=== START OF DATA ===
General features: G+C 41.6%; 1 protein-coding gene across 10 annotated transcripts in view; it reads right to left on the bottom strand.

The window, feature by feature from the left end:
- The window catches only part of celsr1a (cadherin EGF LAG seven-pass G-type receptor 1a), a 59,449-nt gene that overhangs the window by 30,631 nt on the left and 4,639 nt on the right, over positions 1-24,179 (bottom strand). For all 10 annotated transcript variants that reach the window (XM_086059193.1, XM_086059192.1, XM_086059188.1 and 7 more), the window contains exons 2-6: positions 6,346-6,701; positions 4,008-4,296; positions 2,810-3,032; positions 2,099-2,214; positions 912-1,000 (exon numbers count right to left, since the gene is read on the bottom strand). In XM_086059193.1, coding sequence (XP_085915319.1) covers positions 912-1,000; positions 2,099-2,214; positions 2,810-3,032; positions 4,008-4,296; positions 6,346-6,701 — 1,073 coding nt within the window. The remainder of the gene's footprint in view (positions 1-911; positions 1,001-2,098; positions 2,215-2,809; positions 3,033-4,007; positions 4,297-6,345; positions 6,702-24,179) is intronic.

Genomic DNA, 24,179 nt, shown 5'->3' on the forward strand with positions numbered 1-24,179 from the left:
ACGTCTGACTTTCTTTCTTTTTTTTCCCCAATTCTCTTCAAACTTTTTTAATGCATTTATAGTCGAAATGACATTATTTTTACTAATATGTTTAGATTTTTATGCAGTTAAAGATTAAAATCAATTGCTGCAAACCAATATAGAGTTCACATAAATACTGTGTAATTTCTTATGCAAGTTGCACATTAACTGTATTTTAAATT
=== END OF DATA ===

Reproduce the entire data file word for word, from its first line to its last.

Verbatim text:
General features: G+C 41.6%; 1 protein-coding gene across 10 annotated transcripts in view; it reads right to left on the bottom strand.

The window, feature by feature from the left end:
- The window catches only part of celsr1a (cadherin EGF LAG seven-pass G-type receptor 1a), a 59,449-nt gene that overhangs the window by 30,631 nt on the left and 4,639 nt on the right, over positions 1-24,179 (bottom strand). For all 10 annotated transcript variants that reach the window (XM_086059193.1, XM_086059192.1, XM_086059188.1 and 7 more), the window contains exons 2-6: positions 6,346-6,701; positions 4,008-4,296; positions 2,810-3,032; positions 2,099-2,214; positions 912-1,000 (exon numbers count right to left, since the gene is read on the bottom strand). In XM_086059193.1, coding sequence (XP_085915319.1) covers positions 912-1,000; positions 2,099-2,214; positions 2,810-3,032; positions 4,008-4,296; positions 6,346-6,701 — 1,073 coding nt within the window. The remainder of the gene's footprint in view (positions 1-911; positions 1,001-2,098; positions 2,215-2,809; positions 3,033-4,007; positions 4,297-6,345; positions 6,702-24,179) is intronic.

Genomic DNA, 24,179 nt, shown 5'->3' on the forward strand with positions numbered 1-24,179 from the left:
ACGTCTGACTTTCTTTCTTTTTTTTCCCCAATTCTCTTCAAACTTTTTTAATGCATTTATAGTCGAAATGACATTATTTTTACTAATATGTTTAGATTTTTATGCAGTTAAAGATTAAAATCAATTGCTGCAAACCAATATAGAGTTCACATAAATACTGTGTAATTTCTTATGCAAGTTGCACATTAACTGTATTTTAAATT